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The Contender
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The sale of human organs should be legalized

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Voting Style: Open Point System: 7 Point
Started: 10/28/2012 Category: Health
Updated: 5 years ago Status: Post Voting Period
Viewed: 4,792 times Debate No: 26526
Debate Rounds (3)
Comments (1)
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There are large numbers of people who die every year because they are not able to find a suitable donor as the system of connecting patients and donors does not work properly. There are a lot of factors that should be considered while choosing the appropriate donor such as type of the blood. According to Knox (2008) there is a shortage of organs all over the world, especially in the USA, approximately 75,000 people were waiting for the kidney transplants in 2008. But only 18,000 got their organs in 2009. It does not mean that if others waited sustaining by dialysis would have got their kidneys too. About 4,000 of those Americans have died waiting by the end of 2009 (ibid). The great number of those patients will get out of that waiting list because of the development of the illness that makes their organisms not able to adapt to new organs. Thousands more people could be saved if more people who live in the US fulfilled organs donation cards and if medical staff searched for possible donors more often. Sally Satel, a psychiatrist and resident scholar at the American Enterprise Institute who received a kidney from a friend in 2006, states that as time passes the waiting list is getting longer and the time needed for transplantation is getting longer too; many people need an inducement to give their own organs for other people. Therefore, those people who want to save lives of other people should be legally awarded. Moreover, Matas (2004) claims that despite the laws of the majority of countries which forbid the sale of human organs, there are some "black markets" for sales. Those "black markets" have bad conditions and insanitary, so donors cannot be treated in a right way and the biggest part of the payment for those organs goes to the broker. That means that donors are cheated by those brokers and they give their organs for very little prices. People agree to give their organs to brokers because they have no choice, as the sale of human organs is not legalized in the majority of the countries. The legalization of the sale of human organs and creation regulated system can eliminate those unregulated "black markets" with their unfair brokers.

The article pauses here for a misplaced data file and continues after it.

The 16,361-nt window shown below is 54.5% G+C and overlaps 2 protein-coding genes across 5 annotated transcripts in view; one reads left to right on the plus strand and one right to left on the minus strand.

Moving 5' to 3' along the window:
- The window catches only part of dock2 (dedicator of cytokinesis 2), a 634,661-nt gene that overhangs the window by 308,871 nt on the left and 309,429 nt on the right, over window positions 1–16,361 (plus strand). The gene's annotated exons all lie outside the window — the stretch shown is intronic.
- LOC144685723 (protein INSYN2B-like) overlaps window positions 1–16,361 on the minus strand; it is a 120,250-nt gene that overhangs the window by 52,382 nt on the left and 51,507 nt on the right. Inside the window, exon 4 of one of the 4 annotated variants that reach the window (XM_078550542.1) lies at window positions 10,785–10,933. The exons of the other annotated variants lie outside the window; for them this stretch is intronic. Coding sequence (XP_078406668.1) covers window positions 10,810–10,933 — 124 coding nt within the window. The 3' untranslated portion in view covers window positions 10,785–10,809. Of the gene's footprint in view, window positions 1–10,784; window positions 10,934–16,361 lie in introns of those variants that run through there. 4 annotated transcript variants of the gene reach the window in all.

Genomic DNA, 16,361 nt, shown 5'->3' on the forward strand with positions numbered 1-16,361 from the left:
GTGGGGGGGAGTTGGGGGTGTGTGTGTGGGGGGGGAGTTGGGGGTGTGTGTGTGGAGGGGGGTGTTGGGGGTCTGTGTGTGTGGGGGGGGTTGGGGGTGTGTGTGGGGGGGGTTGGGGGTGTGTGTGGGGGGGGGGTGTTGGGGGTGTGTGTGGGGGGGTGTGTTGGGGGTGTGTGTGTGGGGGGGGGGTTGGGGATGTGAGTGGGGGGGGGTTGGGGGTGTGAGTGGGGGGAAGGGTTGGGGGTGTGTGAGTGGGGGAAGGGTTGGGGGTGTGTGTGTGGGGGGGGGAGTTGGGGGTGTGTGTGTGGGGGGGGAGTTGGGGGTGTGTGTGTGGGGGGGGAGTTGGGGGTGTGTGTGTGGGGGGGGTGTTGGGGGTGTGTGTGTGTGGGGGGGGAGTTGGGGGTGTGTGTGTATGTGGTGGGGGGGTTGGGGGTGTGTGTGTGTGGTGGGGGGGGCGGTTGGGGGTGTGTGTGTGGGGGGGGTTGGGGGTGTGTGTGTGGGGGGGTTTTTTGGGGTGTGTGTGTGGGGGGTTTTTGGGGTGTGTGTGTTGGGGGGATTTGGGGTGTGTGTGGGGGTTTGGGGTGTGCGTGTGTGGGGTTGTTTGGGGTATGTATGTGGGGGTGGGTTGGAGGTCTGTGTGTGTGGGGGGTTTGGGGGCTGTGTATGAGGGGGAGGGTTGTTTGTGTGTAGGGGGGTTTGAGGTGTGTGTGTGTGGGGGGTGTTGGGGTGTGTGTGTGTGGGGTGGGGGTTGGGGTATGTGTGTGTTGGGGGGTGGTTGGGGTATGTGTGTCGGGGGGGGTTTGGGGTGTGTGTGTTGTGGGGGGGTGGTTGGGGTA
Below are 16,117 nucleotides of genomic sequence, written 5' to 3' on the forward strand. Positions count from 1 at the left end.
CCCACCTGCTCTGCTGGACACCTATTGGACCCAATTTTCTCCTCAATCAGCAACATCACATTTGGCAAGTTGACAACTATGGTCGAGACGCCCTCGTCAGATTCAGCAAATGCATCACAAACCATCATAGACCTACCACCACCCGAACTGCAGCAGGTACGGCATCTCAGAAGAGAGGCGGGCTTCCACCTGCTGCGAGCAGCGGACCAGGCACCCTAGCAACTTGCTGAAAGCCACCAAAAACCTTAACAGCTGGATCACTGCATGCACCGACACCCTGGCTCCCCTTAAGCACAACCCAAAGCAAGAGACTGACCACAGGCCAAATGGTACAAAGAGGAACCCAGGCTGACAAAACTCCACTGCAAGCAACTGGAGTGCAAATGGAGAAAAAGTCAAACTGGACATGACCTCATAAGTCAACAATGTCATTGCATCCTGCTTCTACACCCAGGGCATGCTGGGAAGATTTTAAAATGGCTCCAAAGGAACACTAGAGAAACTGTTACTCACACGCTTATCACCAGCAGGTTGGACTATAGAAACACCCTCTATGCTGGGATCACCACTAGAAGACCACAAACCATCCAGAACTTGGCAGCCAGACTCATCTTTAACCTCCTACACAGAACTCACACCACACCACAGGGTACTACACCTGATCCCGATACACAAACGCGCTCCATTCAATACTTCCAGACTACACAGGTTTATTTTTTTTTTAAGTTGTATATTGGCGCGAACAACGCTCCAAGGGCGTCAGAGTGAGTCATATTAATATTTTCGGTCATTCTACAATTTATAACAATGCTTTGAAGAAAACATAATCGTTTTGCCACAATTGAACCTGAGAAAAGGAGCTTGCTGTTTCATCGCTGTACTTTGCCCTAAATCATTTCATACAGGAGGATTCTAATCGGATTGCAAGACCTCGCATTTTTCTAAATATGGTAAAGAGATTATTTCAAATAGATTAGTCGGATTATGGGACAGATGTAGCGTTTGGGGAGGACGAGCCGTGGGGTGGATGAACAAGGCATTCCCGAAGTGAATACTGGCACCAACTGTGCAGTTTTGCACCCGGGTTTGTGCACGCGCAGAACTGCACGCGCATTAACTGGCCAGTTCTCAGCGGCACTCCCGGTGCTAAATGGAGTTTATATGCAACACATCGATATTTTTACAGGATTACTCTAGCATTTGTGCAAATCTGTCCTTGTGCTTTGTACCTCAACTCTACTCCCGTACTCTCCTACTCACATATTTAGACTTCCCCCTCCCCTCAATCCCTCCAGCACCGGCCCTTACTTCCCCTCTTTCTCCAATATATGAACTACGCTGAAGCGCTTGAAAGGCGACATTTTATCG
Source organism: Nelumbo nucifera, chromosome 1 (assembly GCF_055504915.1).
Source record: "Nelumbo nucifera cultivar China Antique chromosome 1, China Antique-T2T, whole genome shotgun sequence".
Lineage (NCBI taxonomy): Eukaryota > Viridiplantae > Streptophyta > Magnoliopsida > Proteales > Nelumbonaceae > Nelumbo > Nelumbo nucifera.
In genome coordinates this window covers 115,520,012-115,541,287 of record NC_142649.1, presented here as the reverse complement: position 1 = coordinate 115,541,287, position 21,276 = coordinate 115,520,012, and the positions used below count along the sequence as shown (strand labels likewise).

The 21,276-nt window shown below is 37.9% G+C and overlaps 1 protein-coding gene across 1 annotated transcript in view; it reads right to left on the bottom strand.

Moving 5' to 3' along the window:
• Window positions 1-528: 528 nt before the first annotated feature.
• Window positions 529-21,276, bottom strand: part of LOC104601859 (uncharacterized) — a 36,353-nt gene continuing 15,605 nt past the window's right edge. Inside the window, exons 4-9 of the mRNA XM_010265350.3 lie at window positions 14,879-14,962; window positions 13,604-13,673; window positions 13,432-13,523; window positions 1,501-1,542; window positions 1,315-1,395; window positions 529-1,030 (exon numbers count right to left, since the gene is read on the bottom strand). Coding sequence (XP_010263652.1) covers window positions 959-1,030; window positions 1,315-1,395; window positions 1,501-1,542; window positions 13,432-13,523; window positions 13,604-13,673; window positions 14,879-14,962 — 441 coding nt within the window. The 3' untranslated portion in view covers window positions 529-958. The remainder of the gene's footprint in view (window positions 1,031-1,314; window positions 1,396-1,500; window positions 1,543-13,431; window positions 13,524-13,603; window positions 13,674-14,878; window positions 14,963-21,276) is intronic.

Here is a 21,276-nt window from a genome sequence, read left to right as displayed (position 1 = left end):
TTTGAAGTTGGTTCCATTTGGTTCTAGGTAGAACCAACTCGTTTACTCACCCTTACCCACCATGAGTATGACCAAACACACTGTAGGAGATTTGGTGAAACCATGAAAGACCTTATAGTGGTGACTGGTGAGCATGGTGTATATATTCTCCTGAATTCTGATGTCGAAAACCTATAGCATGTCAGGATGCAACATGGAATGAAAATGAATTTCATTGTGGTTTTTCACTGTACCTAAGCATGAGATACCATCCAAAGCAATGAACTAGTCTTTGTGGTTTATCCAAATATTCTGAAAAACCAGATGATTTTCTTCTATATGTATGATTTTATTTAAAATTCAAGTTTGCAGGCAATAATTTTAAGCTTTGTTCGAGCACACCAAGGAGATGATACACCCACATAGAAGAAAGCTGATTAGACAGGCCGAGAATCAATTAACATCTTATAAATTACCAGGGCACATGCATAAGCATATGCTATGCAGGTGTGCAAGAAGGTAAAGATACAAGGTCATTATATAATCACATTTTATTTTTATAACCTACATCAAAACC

Since my opponent did not put any definitions in his constructive, my definitions will take precedence. Furthermore, I am using what is called a "flexible constructive" where my text will involve a combination of an advocacy and a rebuttal of my opponent's advocacy. This is fair in that the advantage given to me by an early rebuttal is balanced by my increased character count, which limits the length of my own arguments.


Sale: The exchange of a commodity for money -- Oxford Online Dictionary

Should: Obligated to act

Observation One:

Since the state is the acting body in the legalization of human organs, the resolution must be evaluated in terms of whether the government should legalize the sale of human organs.

Observation Two:

According to Professor Michael Zimmerman, an action is obligatory only if there is no more suitable action in achieving an end. For example, I, with my limited medical knowledge, am not obligated to perform open heart surgery on a person to save his life. Rather, I would be obligated to take him to the nearby hospital. In the same way, if an alternative to legalizing the sale of human organs is more beneficial, then the resolution is negated.